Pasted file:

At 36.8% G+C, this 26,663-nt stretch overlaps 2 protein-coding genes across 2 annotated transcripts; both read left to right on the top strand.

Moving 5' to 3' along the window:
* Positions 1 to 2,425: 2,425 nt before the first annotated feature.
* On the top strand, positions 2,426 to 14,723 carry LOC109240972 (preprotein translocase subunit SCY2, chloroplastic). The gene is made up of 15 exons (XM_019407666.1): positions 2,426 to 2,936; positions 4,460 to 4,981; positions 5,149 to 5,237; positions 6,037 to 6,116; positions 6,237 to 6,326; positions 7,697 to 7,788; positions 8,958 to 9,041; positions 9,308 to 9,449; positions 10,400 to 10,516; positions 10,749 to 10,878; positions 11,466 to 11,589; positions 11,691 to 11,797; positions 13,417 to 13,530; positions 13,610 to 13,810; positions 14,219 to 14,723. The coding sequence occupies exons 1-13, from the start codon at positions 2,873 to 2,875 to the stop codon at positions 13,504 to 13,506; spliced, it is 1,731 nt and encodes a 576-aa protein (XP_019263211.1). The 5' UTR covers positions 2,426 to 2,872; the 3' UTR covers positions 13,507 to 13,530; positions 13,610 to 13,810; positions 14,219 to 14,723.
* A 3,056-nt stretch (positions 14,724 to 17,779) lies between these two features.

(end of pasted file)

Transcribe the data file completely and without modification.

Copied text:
At 36.8% G+C, this 26,663-nt stretch overlaps 2 protein-coding genes across 2 annotated transcripts; both read left to right on the top strand.

Moving 5' to 3' along the window:
* Positions 1 to 2,425: 2,425 nt before the first annotated feature.
* On the top strand, positions 2,426 to 14,723 carry LOC109240972 (preprotein translocase subunit SCY2, chloroplastic). The gene is made up of 15 exons (XM_019407666.1): positions 2,426 to 2,936; positions 4,460 to 4,981; positions 5,149 to 5,237; positions 6,037 to 6,116; positions 6,237 to 6,326; positions 7,697 to 7,788; positions 8,958 to 9,041; positions 9,308 to 9,449; positions 10,400 to 10,516; positions 10,749 to 10,878; positions 11,466 to 11,589; positions 11,691 to 11,797; positions 13,417 to 13,530; positions 13,610 to 13,810; positions 14,219 to 14,723. The coding sequence occupies exons 1-13, from the start codon at positions 2,873 to 2,875 to the stop codon at positions 13,504 to 13,506; spliced, it is 1,731 nt and encodes a 576-aa protein (XP_019263211.1). The 5' UTR covers positions 2,426 to 2,872; the 3' UTR covers positions 13,507 to 13,530; positions 13,610 to 13,810; positions 14,219 to 14,723.
* A 3,056-nt stretch (positions 14,724 to 17,779) lies between these two features.